Session: Can Nucleation Bridge to Desirable Alternative Stable States? Theory and Applications
Introducing desirable patches: A nuclear option for ecosystem restoration?
Wednesday, August 4, 2021
Link To Share This Presentation: https://cdmcd.co/PJ9365
Maarten B. Eppinga, Department of Geography, University of Zürich, Zürich, Switzerland, Theo Michaels, Department of Ecology and Evolutionary Biology, University of Kansas, Lawrence, KS, Maria J. Santos, Geography, University of Zurich, Zurich, Switzerland and James D. Bever, Ecology and Evolutionary Biology, University of Kansas, Lawrence, KS
Maarten B. Eppinga
Department of Geography, University of Zürich Zürich, Switzerland
Background/Question/Methods: Critical transitions between alternate stable states provide an explanation for rapid ecosystem degradation, yielding important implications for ecosystem conservation and restoration. However, applications of the alternative stable states framework may be impeded by a mismatch between patch-scale driving processes and landscape-scale emergent system transitions. Recent advances in ecology have identified three types of spatial mechanisms linking patch-scale processes with landscape-scale dynamics: i) auto-catalytic nucleation; ii) directed dispersal; and iii) resource concentration. Until now, these mechanisms have been studied separately, using conceptual and theoretical frameworks that differ in the level of detail considered and the formalisms used. As a result, we currently lack a systematic assessment procedure to identify the potential of each type of patch-scale driving process for restoring a particular ecosystem of interest. Here we present a spatially explicit modelling framework with sufficient flexibility to consider all three types of patch-scale driving processes. We utilize this framework to establish for each process how its occurrence is reflected in the relationship between patch size and patch dynamics, how this relationship is mediated by patch geometry, and how the resulting patch dynamics depend on the relative position of the patch within the landscape.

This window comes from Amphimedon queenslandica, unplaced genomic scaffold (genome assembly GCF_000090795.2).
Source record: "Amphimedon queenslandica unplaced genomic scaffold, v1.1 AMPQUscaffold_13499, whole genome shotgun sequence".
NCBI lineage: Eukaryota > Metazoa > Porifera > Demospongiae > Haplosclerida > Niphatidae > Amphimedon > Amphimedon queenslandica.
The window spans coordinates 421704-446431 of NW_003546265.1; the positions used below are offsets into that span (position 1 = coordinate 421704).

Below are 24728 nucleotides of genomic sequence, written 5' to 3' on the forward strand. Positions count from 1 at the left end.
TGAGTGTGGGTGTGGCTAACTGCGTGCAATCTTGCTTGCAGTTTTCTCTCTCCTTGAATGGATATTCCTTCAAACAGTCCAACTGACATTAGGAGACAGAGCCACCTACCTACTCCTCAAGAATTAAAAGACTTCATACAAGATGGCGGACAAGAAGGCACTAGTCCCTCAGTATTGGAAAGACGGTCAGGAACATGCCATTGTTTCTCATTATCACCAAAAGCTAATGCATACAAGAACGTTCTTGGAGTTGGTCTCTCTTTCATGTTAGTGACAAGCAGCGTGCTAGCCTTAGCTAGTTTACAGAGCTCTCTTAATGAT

Results/Conclusions: We found that each of the three patch-scale driving processes was characterized by a unique set of relationships between patch size, geometry and position in the landscape on the one hand, and the resulting patch dynamics on the other hand. For example, auto-catalytic nucleation was the only process that exhibited accelerating rates of expansion with increasing patch size, and was not affected by a patch’ relative position in the landscape. As a result, the three mechanisms also yielded different trade-offs between introduced patch size and the restoration benefits obtained. Thus, knowing the relative importance of each type of patch-scale driving process is an important prerequisite for optimally leveraging local dynamics to reach landscape-scale restoration targets. Our work synthesizes recent insights in the ways in which the introduction of desirable patches can be used to accelerate ecosystem restoration processes. The presented findings also suggest a set of diagnostic experiments to assess the relative importance of each type of patch-scale driving process within a particular ecosystem, to be tested in future empirical studies.